In the 18th century, before the invention of the railway, the UK began building water canals to transport goods by ship.
The great advantage of England is that it is a relatively flat country if we compare it with other European countries such as Spain, Switzerland, France or Italy. However, between the north of England and the south of Scotland there is a mountain range, the Pennines, whose highest peak does not reach 900 meters. To get around this obstacle, at Standedge, in the north of England, four tunnels were dug. The first of these was a channel tunnel, that is, a tunnel for driving ships through an underground waterway.
The Standedge Canal Tunnel was authorized by the British Parliament in 1794 to allow passage of the Huddersfield Canal under the Pennines. The tunnel was excavated from two different directions, having to make a correction at the end to connect both parts, which were found on June 9, 1809, after 15 years of hard work. This deviation is what motivates that inside the tunnel you cannot see the end when you enter. The first ship to sail through the Standedge Tunnel did so on December 10, 1810.
The other three Standedge tunnels, all of them railway, were built parallel to the channel tunnel. The first two, with only one track, were completed in 1848 and 1871 and are now in disuse, one of them being used as a service tunnel for the old channel tunnel thanks to the galleries that connect both. In 1894 the fourth tunnel was inaugurated, with space for two tracks and which is still in use. Despite the rise of the train, the channel tunnel was in use for more than a century. The last transport of goods through it was in 1921, and in 1944 the tunnel was closed to traffic when maintenance work ceased. One last ship crossed it in 1948, before falling into half-light for half a century.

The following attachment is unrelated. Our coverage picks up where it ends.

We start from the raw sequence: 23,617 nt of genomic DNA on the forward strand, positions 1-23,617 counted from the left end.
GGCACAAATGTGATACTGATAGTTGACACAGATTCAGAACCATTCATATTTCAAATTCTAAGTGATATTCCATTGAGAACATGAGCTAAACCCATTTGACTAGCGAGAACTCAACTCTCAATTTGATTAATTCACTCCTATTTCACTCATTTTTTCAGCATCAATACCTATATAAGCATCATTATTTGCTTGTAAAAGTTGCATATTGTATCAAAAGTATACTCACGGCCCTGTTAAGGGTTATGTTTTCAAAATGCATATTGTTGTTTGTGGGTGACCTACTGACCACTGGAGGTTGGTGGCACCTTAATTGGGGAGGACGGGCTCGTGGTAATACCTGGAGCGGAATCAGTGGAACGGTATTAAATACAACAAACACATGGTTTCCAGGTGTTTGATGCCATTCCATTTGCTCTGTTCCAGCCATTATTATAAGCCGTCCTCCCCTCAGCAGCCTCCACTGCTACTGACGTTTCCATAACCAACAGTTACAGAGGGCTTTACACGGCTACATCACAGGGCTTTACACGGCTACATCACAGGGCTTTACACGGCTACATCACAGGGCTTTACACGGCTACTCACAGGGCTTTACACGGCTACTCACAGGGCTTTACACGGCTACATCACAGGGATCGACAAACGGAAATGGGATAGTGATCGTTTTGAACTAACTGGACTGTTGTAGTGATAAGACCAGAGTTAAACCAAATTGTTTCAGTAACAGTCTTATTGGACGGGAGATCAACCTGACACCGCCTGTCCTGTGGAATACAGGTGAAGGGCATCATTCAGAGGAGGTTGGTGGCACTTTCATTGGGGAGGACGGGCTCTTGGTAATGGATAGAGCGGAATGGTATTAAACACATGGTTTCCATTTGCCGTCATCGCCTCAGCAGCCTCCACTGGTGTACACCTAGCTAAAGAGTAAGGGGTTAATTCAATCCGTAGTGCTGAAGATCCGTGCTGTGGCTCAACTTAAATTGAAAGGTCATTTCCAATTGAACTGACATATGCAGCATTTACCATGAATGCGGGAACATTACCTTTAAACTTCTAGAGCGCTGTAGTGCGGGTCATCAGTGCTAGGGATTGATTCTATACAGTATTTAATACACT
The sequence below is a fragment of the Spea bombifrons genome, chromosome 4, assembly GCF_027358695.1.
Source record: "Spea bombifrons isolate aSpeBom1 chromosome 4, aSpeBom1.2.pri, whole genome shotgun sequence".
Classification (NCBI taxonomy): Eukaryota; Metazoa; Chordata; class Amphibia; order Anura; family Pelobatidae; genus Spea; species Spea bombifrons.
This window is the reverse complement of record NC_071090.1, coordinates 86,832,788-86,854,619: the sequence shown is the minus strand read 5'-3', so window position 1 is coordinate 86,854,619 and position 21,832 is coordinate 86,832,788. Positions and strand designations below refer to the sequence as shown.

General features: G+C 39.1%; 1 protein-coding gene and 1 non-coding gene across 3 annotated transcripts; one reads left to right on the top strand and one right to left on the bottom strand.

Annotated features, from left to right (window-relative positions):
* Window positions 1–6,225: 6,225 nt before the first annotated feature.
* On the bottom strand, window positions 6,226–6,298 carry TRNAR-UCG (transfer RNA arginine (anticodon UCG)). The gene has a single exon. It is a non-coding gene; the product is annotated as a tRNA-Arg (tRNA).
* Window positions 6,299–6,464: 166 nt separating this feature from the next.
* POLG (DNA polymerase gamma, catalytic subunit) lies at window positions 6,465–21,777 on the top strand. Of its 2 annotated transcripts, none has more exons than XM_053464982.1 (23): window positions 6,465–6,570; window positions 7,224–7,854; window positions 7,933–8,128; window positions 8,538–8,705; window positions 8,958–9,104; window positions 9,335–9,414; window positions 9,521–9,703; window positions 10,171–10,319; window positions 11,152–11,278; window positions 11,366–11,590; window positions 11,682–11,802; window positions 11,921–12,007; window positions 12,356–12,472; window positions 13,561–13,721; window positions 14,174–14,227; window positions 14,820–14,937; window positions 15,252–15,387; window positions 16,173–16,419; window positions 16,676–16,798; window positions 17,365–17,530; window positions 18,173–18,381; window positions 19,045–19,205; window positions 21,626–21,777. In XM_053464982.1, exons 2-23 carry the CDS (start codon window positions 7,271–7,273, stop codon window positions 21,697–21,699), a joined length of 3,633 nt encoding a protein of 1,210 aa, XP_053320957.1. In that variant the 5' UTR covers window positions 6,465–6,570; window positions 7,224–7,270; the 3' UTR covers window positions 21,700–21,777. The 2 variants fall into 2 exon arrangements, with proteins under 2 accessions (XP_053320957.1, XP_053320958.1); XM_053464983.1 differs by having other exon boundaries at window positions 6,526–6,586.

Many years later, and after some restoration works -because the accesses to the tunnel had been blocked-, the tunnel was reopened in May 2001, becoming a tourist attraction. A few days ago, the DownieLive channel released a fascinating video of a boat tour of this tunnel, with a length of more than 5 kilometers, so that the journey in real time lasted two hours:
You can see here some captures of this interesting video. We start with one of the accesses to the tunnel. Note that the conduit is not exactly large in relation to the size of the ship. This allowed sailors to push the boats by putting their legs on the walls, when there were no motor boats.
One of the ventilation ducts of the tunnel. Currently, diesel engines are not used inside the tunnel, due to the poor ventilation of the very long gallery.
One of the passageways connecting the Standedge Channel Tunnel with the parallel railway tunnel, now disused. Now that railway tunnel is used as a maintenance track for the channel tunnel, taking a vehicle that accompanies the boat in case there is a problem.
The tunnel radically changes its appearance along the way. Here we see one of the parts that are made of masonry.
Here we see another part of the tunnel carved directly into the rock.
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